How much independence do you have as a Fellow when executing an assignment in your placement?

00:51:20:24 – 00:51:50:09
Ope Oyewole
I think it depends on the office and also on, I guess, what the tasks are. But at the beginning I was definitely following my mentor around and joining meetings along with them. And then over time, as I started to gain ownership of some of the projects, I was able to lead the direction, maybe not entirely the direction, but most of the day to day tasks from that from from for each of these projects.

00:51:50:09 – 00:52:17:06
Ope Oyewole
So setting up the the, the workshop or the convening that I mentioned earlier, I was able to meet with stakeholders by myself or with a teammate. And so I think it depends on where you’re comfortable. A lot of times you’re like everybody has said, there’s communication and that’s super important. And so communicating where you’re comfortable with taking the lead or where you’d like more assistance or more direction is super important.

00:52:17:06 – 00:52:45:16
Ope Oyewole
And I think during the fellowship I was able to try to do that as much as possible with my mentor to ask for, okay, can I go this way? And then once I was given the go ahead to take take the lead and move on. So it depended on early in the fellowship, I was doing more things with my mentor and then later on during the fellowship, I think they let me try to figure things out myself.

 

Did you consider other jobs, postdocs, or fellowships? Why did you choose CCST?

00:53:06:19 – 00:53:40:11
Alexandra Colón-Rodriguez
Yeah, you know, I think that’s a really good question because there’s not a lot of opportunities like this that would allow you to get first hand experiences in policy with amazing policymakers in our state. Best like so solid in, you know, driving environmental issues, health issues and equity issues. Right. So I think that was to me, that decision was easy when I was thinking about the fellowship as an investment for my future professional career, which is what I think to about a postdoc.

00:53:40:11 – 00:54:02:13
Alexandra Colón-Rodriguez
Right. But the reality is that I knew I didn’t want to be in the bench. I did not want to be a bench scientist. I wanted to contribute with my skill sets to bigger issues. And so I think that if you look reflect on fellowship and this fellowship specifically, I would really highly recommend for everyone to see it as an investment in yourself.

00:54:02:15 – 00:54:25:17
Alexandra Colón-Rodriguez
You know, the experience you get is something nobody can take away from you, and the networking that you build will lead you to kind of know of opportunities that sometimes are not even listed. And so I think there’s so much power into becoming part of a fellowship like this one, which is also not as massive as other policy fellowships, but you’re kind of disappearing in the in the masses.

00:54:25:17 – 00:54:45:13
Alexandra Colón-Rodriguez
But this one is smaller and you get more of that one or one more of that networking. When you’re a fellow, it’s like a prestigious thing. When I was walking around like the Capitol, people are like, she’s a serious developer. And I was like, hey. And so like, it’s great. Like is a really the name of the fellowship, but the fellowship itself carries a lot of weight.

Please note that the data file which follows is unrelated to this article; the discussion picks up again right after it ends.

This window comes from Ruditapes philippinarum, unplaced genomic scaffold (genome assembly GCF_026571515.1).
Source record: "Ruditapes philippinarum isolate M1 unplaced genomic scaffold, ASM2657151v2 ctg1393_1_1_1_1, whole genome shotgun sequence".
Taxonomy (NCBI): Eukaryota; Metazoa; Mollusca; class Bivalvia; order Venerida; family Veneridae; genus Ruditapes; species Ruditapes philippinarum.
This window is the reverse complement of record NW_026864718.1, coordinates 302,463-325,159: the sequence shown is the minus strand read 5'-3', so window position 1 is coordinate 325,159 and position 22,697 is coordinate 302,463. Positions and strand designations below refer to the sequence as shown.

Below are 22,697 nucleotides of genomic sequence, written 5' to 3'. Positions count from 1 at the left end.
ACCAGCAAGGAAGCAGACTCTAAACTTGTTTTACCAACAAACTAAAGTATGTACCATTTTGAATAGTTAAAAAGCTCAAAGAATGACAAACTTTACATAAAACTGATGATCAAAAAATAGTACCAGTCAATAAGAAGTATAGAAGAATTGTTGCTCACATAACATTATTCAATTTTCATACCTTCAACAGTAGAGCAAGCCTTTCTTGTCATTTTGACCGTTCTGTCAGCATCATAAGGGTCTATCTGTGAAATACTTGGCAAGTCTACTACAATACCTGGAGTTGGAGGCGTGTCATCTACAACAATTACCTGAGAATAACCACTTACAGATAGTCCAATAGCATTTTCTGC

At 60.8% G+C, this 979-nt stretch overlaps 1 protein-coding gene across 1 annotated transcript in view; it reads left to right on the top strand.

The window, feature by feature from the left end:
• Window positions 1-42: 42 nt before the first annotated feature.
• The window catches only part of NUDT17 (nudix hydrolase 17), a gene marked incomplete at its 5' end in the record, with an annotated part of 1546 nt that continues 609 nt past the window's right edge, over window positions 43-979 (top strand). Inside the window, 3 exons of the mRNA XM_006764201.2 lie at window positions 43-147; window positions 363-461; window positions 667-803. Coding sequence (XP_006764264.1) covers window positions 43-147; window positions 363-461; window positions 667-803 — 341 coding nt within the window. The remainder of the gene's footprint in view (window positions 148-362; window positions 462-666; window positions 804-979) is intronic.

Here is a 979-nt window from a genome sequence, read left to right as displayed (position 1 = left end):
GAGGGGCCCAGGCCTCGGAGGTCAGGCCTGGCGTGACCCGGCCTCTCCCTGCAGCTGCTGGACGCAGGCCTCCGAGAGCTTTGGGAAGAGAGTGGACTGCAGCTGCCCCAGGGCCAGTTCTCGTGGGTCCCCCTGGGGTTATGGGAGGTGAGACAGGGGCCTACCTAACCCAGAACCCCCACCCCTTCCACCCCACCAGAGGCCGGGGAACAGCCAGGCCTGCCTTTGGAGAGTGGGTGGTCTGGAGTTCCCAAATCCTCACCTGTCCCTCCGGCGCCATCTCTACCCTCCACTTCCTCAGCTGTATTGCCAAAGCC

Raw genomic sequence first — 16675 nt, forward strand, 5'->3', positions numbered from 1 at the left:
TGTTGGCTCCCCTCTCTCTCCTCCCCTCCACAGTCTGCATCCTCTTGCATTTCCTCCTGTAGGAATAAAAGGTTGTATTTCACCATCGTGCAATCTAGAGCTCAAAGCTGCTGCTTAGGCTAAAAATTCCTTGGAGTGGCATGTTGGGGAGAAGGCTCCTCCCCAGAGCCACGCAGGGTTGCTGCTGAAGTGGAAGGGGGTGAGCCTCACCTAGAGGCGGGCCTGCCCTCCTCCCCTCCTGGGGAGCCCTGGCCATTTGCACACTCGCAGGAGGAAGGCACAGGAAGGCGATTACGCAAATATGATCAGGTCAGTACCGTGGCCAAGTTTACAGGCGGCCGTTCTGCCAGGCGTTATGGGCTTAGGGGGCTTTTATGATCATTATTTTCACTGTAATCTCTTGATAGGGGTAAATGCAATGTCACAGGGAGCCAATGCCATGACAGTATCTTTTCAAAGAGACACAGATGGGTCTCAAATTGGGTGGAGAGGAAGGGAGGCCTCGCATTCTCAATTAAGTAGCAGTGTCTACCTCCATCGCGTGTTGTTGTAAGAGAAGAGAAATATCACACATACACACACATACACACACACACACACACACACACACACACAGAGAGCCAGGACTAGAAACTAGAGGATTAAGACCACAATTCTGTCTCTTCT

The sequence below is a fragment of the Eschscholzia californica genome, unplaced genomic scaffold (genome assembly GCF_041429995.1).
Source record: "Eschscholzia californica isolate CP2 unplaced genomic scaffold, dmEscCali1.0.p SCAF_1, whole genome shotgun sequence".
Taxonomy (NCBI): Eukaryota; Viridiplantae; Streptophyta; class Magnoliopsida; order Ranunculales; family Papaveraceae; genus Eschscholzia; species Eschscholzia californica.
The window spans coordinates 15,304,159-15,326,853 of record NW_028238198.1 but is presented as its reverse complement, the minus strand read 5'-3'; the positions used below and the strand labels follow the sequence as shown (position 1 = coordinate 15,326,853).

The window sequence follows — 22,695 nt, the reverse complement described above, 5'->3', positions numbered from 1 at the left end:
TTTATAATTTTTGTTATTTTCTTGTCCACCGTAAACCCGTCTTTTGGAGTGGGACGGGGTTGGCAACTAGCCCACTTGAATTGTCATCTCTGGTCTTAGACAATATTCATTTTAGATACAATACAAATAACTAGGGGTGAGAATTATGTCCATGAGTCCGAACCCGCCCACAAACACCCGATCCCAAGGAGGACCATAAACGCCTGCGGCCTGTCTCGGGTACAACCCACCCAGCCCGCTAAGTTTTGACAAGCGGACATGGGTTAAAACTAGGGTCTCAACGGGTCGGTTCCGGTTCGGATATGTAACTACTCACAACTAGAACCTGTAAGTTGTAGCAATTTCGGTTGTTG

00:54:45:15 – 00:55:10:12
Alexandra Colón-Rodriguez
And I think that when I thought about it, I was just thinking and I knew this before I applied, that I was a really good investment in my career and I knew the reputation of the fellowship and the fellows, former alumni. And so I yeah, I just saw it as an investment and I was really excited. That’s why I chose that. I just wanted to invest in my professional career.

 

What are the job prospects for a Fellow? How do CCST and the alumni network help you land a job after the fellowship?

00:55:32:22 – 00:55:56:11
Stephanie Mitchell
Yeah. I mean, what’s great is that you get this kind of entire year to be doing the job and you’re building connections that whole time. So I asked my two mentors all throughout the year, like, who should I be getting coffee with? I have this master Excel sheet that I call the Rolodex where I log everybody that I ever met within their emails just because, like, who knows?

00:55:56:11 – 00:56:17:17
Stephanie Mitchell
Like I didn’t know at day one of the fellowship where I was going to be led to near the end. I mean, I think that’s pretty obvious when all of us are moving out of science. Like you don’t really know where that path is going to take you. I like being open to that. So I was, I think, preparing all the while to have these connections and think about what would be interesting to me.

00:56:17:19 – 00:56:42:05
Stephanie Mitchell
And so as far as job prospects, I mean, you have this a really interesting collection of skills now between your scientific technical skills and your political policy skills now. So as far as job prospects, I think a lot of people after their fellowship year find that they get really passionate about the subject matter that they were doing their year on.

00:56:42:05 – 00:57:12:16
Stephanie Mitchell
And so a lot of people try to stay adjacent to that. And so you can look for continuing state service options between like the legislature and more executive branch careers. Some people do want to go back to science, but they still want to stay in the policy field. So there are a lot of environmental scientist positions, for example, and I think fellows are really competitive for these jobs because they inherently know now how all of these systems work.

00:57:12:18 – 00:57:39:06
Stephanie Mitchell